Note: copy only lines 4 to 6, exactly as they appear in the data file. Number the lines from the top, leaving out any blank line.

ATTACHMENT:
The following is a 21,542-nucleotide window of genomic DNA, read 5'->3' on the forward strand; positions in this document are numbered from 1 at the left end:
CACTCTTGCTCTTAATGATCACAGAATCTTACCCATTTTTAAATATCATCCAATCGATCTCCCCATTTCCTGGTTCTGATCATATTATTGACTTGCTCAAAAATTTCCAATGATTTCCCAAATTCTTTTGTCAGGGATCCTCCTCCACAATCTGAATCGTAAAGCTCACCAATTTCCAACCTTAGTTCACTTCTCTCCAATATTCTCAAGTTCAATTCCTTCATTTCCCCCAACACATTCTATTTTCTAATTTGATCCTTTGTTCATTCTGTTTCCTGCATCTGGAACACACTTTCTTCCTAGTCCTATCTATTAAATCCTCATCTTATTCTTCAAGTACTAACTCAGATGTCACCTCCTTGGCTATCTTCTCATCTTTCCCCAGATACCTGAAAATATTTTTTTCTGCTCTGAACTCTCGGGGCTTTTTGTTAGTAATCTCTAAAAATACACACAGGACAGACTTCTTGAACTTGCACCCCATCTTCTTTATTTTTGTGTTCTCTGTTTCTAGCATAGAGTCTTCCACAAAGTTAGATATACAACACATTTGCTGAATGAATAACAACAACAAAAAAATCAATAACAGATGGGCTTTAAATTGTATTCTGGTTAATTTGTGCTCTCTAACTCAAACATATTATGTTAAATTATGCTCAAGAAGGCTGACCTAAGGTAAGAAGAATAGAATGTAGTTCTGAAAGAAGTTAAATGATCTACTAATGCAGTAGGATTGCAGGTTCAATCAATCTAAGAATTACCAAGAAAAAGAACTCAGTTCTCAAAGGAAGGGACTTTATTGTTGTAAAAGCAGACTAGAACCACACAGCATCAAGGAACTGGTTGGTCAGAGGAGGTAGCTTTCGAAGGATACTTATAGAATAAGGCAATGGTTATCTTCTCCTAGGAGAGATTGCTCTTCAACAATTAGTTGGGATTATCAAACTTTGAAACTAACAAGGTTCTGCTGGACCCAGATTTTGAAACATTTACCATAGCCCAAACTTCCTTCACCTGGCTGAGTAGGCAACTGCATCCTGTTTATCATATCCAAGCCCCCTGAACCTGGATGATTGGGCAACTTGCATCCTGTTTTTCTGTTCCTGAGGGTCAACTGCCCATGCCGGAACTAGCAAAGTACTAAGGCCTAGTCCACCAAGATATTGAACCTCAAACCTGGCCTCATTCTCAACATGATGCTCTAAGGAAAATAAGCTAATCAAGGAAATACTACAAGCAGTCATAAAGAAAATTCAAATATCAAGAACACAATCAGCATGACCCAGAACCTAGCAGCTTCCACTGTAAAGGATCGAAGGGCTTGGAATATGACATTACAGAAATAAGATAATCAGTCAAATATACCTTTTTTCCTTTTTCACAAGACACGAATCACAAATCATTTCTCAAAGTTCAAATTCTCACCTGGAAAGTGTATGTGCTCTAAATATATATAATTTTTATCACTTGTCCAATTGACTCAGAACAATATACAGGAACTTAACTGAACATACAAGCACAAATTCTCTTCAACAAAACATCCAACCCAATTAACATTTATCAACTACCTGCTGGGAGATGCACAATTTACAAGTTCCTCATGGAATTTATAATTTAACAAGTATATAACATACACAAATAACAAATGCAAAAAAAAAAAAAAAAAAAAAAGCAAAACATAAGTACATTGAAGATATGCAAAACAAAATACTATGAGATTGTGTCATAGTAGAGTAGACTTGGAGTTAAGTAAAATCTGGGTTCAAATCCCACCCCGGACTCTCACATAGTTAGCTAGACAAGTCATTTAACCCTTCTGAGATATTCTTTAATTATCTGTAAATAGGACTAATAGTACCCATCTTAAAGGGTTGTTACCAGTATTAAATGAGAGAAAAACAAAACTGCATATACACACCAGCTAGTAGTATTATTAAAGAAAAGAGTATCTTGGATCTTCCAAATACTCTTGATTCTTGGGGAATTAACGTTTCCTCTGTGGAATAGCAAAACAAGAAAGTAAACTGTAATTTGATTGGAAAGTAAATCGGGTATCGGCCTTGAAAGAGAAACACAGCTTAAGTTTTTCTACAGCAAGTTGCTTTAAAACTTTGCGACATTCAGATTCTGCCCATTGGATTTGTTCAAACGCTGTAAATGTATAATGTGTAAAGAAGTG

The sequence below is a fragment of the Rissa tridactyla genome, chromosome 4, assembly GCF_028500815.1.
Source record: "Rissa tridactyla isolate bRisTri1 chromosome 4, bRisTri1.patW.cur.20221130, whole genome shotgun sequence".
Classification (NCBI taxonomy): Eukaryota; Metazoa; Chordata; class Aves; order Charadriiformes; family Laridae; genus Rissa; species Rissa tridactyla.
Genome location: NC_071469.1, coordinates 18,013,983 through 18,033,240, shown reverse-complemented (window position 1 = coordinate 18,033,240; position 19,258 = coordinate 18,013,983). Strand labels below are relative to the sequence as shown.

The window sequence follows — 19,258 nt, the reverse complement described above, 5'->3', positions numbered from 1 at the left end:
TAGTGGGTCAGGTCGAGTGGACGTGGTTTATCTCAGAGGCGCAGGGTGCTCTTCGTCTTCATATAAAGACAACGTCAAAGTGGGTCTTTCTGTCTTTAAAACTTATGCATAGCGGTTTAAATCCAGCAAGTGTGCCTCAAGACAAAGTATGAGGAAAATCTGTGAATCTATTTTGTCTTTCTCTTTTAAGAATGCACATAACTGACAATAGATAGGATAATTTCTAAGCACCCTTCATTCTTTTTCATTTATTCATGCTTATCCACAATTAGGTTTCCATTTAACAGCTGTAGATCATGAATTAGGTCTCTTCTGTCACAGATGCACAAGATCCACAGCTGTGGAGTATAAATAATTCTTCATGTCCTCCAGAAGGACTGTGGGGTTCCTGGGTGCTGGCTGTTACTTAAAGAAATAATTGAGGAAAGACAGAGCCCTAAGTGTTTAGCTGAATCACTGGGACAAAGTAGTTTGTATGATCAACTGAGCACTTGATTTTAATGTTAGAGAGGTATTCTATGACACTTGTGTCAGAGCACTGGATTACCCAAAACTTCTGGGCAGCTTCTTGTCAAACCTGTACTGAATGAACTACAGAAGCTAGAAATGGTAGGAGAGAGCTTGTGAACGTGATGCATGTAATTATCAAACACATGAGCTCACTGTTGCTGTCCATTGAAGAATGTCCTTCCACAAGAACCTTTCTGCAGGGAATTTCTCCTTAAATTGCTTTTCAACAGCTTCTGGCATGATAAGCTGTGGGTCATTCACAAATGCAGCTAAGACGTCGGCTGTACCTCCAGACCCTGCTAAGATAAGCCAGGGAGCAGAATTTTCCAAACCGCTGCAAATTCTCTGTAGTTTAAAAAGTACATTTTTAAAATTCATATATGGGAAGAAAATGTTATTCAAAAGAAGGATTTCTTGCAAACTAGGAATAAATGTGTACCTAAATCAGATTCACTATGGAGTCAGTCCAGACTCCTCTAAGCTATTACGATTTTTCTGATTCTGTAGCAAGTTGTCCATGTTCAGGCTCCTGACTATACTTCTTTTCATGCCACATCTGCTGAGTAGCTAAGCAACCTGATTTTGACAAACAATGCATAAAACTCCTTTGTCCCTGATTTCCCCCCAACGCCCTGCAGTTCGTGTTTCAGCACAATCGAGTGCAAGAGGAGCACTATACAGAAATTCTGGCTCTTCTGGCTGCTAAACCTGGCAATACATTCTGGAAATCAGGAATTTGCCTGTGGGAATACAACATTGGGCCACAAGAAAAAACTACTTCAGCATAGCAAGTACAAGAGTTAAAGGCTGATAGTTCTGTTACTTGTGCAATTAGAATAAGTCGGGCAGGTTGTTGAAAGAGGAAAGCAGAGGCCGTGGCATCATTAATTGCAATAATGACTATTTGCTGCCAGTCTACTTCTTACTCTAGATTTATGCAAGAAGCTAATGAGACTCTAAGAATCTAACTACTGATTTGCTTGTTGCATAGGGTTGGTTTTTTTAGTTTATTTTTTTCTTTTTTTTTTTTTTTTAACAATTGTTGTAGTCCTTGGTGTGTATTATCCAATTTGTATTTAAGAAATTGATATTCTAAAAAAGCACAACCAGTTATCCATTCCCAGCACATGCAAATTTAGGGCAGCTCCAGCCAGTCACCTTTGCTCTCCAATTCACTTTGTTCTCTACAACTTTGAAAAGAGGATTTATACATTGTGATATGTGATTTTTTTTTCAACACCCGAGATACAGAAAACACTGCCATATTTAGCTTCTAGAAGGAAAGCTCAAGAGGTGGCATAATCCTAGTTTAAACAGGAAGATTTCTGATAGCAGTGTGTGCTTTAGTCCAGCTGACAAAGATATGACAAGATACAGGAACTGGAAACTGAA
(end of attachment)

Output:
Source record: "Rissa tridactyla isolate bRisTri1 chromosome 4, bRisTri1.patW.cur.20221130, whole genome shotgun sequence".
Classification (NCBI taxonomy): Eukaryota; Metazoa; Chordata; class Aves; order Charadriiformes; family Laridae; genus Rissa; species Rissa tridactyla.
Genome location: NC_071469.1, coordinates 18,013,983 through 18,033,240, shown reverse-complemented (window position 1 = coordinate 18,033,240; position 19,258 = coordinate 18,013,983). Strand labels below are relative to the sequence as shown.